Buying a foreclosed property can be very attractive to would-be buyers due to the price, but purchasing foreclosed homes can be complicated and there are costly mistakes that can be made.
To avoid the risks associated with flipping a foreclosed house, you need to do some serious background research on the property and the neighborhood.
Real estate agents offer many tips to avoid making these costly mistakes. Some of those are described in this article.
1. Not Doing a Home Inspection
This is a very common mistake made by buyers. The problem with a foreclosed property is that it may have been abandoned by the homeowner and hence been in the market for a very long while.
Also, foreclosed homes are sold “as is”, meaning that there are no repairs made by the bank so buying a foreclosed property without thoroughly inspecting it is a big mistake. It’s best to hire professional home inspectors to make sure that there is no such damage that will impact your finances substantially such as water damage, electrical problems, renovations, and a lack of cleanliness etc.
2. Not Asking Enough Questions About the Property
Because a foreclosure is a legal process, it has legal implications for the future buyer as well. A title search is always necessary before a transaction. A title company or a legal advisor makes sure that the foreclosed property has no debts or taxes left which you will be responsible for once you purchase it.A title search is especially important if you are buying a Real-estate owned (REO) property because of the unique transfer of ownership. The liens may not be told to you until closing time. So don’t forget to check the background of the foreclosed home you wish to purchase!
3. Only Thinking Short-Term
Foreclosures are a different sort of investment than other properties due to the risks associated with them. It is important to consider how a foreclosed home will fare in the market in the future. A foreclosed home could possibly reduce more in value with time so it’s best to consider buying a foreclosed property with a long-term perspective.
To avoid long-term financial repercussions, consider all the various scenarios you may find yourself in after buying this foreclosed property. If you don’t have the appropriate resources to make this purchase into a long-term investment then it’s better not to waste your time and money.
4. Purchasing By Yourself
This isn’t limited to buying a foreclosed property but applies to other purchases as well. Looking for a real estate agent who is well-versed in the complexities of the housing market is essential before purchasing a foreclosure.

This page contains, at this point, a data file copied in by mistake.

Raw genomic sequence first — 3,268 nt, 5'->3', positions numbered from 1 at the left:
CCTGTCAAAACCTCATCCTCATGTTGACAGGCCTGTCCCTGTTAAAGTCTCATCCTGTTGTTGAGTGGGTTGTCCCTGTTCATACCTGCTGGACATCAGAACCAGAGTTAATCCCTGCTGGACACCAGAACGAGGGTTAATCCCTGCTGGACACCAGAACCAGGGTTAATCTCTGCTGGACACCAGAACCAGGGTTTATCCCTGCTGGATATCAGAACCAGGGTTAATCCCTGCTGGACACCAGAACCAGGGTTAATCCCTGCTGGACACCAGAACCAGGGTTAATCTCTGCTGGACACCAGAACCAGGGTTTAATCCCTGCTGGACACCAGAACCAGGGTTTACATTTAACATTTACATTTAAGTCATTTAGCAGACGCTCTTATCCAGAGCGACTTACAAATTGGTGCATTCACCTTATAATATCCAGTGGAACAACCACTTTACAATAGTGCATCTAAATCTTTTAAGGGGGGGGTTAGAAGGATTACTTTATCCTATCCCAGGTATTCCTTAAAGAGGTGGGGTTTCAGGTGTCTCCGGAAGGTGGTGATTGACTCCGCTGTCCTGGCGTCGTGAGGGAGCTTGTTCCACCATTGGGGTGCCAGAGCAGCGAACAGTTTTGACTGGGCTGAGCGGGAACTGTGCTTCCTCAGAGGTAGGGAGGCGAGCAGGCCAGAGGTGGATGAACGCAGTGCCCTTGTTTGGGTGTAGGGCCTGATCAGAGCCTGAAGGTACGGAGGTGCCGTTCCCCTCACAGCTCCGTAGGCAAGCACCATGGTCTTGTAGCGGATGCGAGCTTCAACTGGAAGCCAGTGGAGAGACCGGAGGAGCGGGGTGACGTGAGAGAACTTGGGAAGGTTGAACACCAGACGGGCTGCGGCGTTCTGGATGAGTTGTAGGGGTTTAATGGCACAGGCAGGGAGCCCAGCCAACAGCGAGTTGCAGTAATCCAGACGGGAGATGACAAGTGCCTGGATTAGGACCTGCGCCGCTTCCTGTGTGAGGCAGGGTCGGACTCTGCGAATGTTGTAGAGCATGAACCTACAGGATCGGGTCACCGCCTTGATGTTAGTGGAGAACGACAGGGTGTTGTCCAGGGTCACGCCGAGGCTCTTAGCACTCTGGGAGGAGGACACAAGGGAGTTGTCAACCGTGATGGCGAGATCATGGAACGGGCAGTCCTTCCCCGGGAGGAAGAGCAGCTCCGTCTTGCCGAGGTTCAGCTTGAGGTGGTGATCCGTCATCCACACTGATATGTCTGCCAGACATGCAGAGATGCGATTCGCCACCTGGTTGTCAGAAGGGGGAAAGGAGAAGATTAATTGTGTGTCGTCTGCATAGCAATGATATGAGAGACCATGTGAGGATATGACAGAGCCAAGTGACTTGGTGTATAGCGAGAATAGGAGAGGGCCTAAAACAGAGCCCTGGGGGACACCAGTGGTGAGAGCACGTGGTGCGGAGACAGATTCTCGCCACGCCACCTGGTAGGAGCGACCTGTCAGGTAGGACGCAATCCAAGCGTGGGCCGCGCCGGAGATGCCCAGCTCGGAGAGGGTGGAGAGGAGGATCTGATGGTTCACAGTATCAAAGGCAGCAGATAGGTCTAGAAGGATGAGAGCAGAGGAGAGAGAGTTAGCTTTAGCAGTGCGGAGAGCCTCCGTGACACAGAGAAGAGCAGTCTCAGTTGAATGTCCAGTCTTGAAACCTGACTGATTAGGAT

These agents can help in the following areas: real estate and foreclosure laws, price negotiation, mortgage fraud, purchase agreements and real estate closings.
Even professionals might not be able to fully guide you in order to avoid financial loss so going in alone whenbuying a foreclosed property is an absolute no. It’s also best to consult a lawyer to avoid legal hurdles in the future.
5. Limiting Yourself
Don’t limit your options. It is true that foreclosed property might appear more attractive as it is cheaper than others but the complications associated with it are also higher.
So it’s better not to rule out the option of buying another property – such as a short sale – from the start.
6. Not Knowing Your Stuff
This mistake is linked to the previous in that if you don’t consult a legal estate agent, you are likely to be clueless. However, it also involves using your own knowledge and being aware of your limitations. You need to know how much you can spend, which neighborhood you are buying a foreclosed property in and the foreclosure process in general.
Targeting a specific neighborhood will ensure you are not overwhelmed by numerous listings. Knowing the process allows you to be aware of the lingo and gives you more bargaining power when the time to purchase the property comes.
7. Not Targeting a Specific Foreclosed Home
Just as you should target a specific neighborhood to avoid being overwhelmed by choice, you should also target a specific foreclosed home. Having a set of requirements of the type of house you want is a good idea because it avoids confusion and saves time from the get-go.